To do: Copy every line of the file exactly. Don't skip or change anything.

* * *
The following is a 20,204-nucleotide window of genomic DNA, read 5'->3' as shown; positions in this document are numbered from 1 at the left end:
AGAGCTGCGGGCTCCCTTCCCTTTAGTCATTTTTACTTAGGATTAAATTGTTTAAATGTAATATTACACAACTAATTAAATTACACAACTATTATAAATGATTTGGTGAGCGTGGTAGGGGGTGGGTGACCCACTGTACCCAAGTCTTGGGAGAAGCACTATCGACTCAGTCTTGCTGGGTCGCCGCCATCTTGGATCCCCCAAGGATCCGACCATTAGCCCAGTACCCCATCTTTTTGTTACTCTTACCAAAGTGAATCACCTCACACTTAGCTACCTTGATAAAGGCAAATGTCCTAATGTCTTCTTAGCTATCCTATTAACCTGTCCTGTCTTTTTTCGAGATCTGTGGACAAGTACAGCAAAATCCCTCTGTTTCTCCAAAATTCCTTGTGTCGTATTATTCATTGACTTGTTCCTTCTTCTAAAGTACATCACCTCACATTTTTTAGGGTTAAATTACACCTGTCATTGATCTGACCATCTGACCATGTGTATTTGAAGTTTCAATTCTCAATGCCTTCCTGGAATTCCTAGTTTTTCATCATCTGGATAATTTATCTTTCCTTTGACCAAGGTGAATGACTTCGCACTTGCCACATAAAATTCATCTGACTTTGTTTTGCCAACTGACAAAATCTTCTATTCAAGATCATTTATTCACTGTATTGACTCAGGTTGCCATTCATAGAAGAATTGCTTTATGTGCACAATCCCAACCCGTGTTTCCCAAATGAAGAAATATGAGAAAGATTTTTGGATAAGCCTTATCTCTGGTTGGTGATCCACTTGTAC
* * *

The following is a 20,204-nucleotide window of genomic DNA, read 5'->3' as shown; positions in this document are numbered from 1 at the left end:
AGAGCTGCGGGCTCCCTTCCCTTTAGTCATTTTTACTTAGGATTAAATTGTTTAAATGTAATATTACACAACTAATTAAATTACACAACTATTATAAATGATTTGGTGAGCGTGGTAGGGGGTGGGTGACCCACTGTACCCAAGTCTTGGGAGAAGCACTATCGACTCAGTCTTGCTGGGTCGCCGCCATCTTGGATCCCCCAAGGATCCGACCATTAGCCCAGTACCCCATCTTTTTGTTACTCTTACCAAAGTGAATCACCTCACACTTAGCTACCTTGATAAAGGCAAATGTCCTAATGTCTTCTTAGCTATCCTATTAACCTGTCCTGTCTTTTTTCGAGATCTGTGGACAAGTACAGCAAAATCCCTCTGTTTCTCCAAAATTCCTTGTGTCGTATTATTCATTGACTTGTTCCTTCTTCTAAAGTACATCACCTCACATTTTTTAGGGTTAAATTACACCTGTCATTGATCTGACCATCTGACCATGTGTATTTGAAGTTTCAATTCTCAATGCCTTCCTGGAATTCCTAGTTTTTCATCATCTGGATAATTTATCTTTCCTTTGACCAAGGTGAATGACTTCGCACTTGCCACATAAAATTCATCTGACTTTGTTTTGCCAACTGACAAAATCTTCTATTCAAGATCATTTATTCACTGTATTGACTCAGGTTGCCATTCATAGAAGAATTGCTTTATGTGCACAATCCCAACCCGTGTTTCCCAAATGAAGAAATATGAGAAAGATTTTTGGATAAGCCTTATCTCTGGTTGGTGATCCACTTGTAC